Plotting Your Customer Journey

We cannot change the way people think, but we can change the way they feel. 

Most sales are made, for emotional reasons and then backed up with logic later. The way customers feel through their journey is hugely important. 

So, what is the best way to find out, what it is like to be your customer?

It's quite simple really, ask them. Try to ask a selection of people and go from the start, when they had their first contact with you. Right through to delivery of the product or service and after sales contact. 

You may be surprised by what you find. It may be a stroll through the wooded glade, or they may not know where to go, get lost and it may end up like a scene from Little Red Riding Hood. 

My son had a Red Riding Hood experience recently with a company. All was all going well until the product arrived damaged. The journey quickly became a huge nightmare, and the company were suddenly elusive and difficult to contact. It got to the point that even contact with the wolf would have been a start! 

It is safe to say none of us will ever order from them again! The journey just became a nightmare. It was all very unnecessary, and if it had been handled better by the company, it would have been fine. 

Whatever you find out about your customer journey, puts you in a better position to improve and will be far more effective than looking at it from your point of view. As without meaning to, you will already know the path the customer is supposed to take, so it will naturally seem straightforward. 

When you have spoken to customers and plotted their journey (post-it notes are good for this), you can then look at what was difficult for them and how it can be improved. 

Look at where you had planned for them to go to and where they ended up and then why they missed points. You can look at how to make this point more compelling or more noticeable so that they do not miss it this time.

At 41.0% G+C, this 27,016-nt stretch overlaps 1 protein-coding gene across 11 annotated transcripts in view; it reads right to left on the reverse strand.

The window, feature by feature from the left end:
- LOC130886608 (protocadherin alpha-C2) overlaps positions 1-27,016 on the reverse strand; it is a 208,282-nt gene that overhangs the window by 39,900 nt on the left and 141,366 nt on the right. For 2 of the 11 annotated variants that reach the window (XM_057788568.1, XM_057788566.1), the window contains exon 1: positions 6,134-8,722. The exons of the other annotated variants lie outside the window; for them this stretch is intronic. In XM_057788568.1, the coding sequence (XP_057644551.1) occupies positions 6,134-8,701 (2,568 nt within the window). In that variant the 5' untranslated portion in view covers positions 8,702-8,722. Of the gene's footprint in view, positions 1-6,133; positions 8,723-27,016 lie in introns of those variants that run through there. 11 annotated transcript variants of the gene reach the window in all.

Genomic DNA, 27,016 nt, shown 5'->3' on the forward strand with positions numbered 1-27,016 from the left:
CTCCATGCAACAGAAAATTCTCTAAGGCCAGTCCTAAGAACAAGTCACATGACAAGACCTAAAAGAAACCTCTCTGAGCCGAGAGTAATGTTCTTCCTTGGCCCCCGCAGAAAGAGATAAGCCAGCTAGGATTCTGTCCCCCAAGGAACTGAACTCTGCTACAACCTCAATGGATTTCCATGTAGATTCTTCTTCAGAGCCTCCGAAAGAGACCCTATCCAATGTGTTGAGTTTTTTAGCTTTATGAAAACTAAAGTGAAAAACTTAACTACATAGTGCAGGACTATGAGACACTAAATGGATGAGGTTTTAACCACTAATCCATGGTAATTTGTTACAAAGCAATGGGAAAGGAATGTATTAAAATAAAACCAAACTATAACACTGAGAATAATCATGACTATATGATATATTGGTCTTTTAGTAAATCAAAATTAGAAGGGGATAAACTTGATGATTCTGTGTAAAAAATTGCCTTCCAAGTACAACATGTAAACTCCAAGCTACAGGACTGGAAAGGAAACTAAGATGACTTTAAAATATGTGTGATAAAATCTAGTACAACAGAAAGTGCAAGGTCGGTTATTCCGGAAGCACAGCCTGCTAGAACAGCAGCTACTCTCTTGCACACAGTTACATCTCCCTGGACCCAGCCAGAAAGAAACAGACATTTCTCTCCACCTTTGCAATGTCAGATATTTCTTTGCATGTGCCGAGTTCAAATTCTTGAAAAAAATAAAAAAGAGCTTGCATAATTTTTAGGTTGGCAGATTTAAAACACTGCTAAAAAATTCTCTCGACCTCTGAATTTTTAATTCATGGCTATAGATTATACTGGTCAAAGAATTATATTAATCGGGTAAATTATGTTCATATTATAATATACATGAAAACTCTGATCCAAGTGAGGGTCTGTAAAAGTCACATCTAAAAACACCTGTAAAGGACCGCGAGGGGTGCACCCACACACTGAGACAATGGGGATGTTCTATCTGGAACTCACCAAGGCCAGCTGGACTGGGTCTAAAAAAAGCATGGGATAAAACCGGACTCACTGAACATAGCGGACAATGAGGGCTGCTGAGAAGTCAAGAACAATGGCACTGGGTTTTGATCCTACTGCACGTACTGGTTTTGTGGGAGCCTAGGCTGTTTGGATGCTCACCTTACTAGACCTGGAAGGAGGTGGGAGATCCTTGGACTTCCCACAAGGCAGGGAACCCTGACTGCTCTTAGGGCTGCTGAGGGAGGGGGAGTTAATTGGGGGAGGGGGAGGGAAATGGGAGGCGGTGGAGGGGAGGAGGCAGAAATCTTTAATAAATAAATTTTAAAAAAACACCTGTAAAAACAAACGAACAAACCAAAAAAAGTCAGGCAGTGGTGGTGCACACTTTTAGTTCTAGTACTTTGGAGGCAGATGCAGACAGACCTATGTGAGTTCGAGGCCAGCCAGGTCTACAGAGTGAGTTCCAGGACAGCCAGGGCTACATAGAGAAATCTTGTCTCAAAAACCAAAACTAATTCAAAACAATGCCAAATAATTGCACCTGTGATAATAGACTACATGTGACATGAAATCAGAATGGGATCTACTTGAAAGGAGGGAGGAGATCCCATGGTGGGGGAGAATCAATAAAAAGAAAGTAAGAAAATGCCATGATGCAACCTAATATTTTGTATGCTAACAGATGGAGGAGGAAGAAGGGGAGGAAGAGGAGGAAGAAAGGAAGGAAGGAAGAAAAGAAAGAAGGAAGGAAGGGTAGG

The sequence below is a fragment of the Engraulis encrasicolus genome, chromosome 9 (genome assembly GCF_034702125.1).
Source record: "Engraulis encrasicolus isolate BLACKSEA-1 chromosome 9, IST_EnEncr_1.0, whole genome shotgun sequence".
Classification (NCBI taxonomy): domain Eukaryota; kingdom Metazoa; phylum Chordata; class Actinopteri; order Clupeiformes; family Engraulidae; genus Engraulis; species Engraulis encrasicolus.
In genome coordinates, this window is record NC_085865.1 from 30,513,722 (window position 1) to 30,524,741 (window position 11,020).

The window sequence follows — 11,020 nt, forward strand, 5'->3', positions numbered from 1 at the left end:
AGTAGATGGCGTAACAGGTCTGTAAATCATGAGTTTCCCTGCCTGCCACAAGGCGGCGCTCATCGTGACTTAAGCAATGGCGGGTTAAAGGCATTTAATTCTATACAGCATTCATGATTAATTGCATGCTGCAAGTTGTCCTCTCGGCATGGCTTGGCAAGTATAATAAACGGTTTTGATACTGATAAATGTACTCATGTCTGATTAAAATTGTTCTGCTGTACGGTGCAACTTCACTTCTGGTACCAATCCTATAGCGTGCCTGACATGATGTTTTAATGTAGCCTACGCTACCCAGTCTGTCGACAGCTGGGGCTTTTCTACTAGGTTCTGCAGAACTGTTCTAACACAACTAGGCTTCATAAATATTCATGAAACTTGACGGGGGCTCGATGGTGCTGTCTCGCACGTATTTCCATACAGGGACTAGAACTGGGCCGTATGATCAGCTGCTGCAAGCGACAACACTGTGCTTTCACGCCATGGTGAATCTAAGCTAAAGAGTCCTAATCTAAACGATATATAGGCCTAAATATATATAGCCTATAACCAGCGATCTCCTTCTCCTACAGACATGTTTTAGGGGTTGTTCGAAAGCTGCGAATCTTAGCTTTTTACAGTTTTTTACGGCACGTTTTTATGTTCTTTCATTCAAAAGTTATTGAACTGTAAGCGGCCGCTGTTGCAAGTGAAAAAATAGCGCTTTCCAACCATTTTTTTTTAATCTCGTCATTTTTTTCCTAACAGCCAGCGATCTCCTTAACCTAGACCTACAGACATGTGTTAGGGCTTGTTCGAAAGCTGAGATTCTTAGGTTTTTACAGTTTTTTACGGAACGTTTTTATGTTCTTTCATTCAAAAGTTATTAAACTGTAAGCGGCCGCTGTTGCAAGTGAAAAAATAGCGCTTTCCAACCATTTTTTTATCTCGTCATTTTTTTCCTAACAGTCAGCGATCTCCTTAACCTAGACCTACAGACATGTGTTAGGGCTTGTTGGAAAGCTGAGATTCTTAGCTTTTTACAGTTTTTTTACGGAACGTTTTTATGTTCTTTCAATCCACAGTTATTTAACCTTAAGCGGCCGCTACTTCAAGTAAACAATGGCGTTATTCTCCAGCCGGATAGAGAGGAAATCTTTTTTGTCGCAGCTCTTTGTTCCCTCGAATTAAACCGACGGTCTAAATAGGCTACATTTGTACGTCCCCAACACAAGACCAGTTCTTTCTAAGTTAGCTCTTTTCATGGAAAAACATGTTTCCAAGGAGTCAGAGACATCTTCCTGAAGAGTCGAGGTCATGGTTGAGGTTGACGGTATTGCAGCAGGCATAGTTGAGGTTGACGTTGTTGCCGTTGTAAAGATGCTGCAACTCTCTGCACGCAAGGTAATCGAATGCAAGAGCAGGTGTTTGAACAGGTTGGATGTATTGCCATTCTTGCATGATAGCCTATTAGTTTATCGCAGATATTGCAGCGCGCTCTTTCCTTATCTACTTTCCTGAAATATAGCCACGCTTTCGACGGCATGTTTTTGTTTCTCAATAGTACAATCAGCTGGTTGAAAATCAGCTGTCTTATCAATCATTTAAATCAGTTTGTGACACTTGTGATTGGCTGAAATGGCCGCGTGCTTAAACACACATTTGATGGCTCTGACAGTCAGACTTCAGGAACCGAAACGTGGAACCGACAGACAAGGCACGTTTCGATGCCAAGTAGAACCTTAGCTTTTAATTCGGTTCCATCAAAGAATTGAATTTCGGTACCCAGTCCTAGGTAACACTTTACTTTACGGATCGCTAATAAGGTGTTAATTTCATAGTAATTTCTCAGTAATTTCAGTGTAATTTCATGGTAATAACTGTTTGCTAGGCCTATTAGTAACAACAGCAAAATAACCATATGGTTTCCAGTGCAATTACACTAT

For example, you may have instructions on the website as to how to place an order, but if people are missing it and then getting confused, as they do not know how to place an order. This can then mean they don't buy on that occasion.

You could just get annoyed that people do not read things. But it would be far more effective, to look at how you can make sure people notice it in the future. This could be by having a button saying order instructions here or moving them to somewhere that is more prominent. 

I have a few suppliers I used to use, their products were fine most of the time, but the process of placing an order and having it delivered was just too difficult. I would end up having to call many times to check when the delivery would be arriving; they would say they would call me back and then didn't. They didn't see it as a problem, I saw it as a complete waste of my time. 

So sadly for them, I decided to find alternatives. The new ones are great, and when there has been an issue, they have kept me informed throughout the process. Which saves time and helps me to help my customers, which is all part of the service we pride ourselves on. 

It is only by being truthful about the journey we ask our customers to take, that we can improve it for them and have more happy customers which is great for everyone. 

Next time I will show you how to add touch points to your customer's journey to help you to educate and engage them. 

Read more here: How Important Is Your Customer Journey?


Planning your customer journey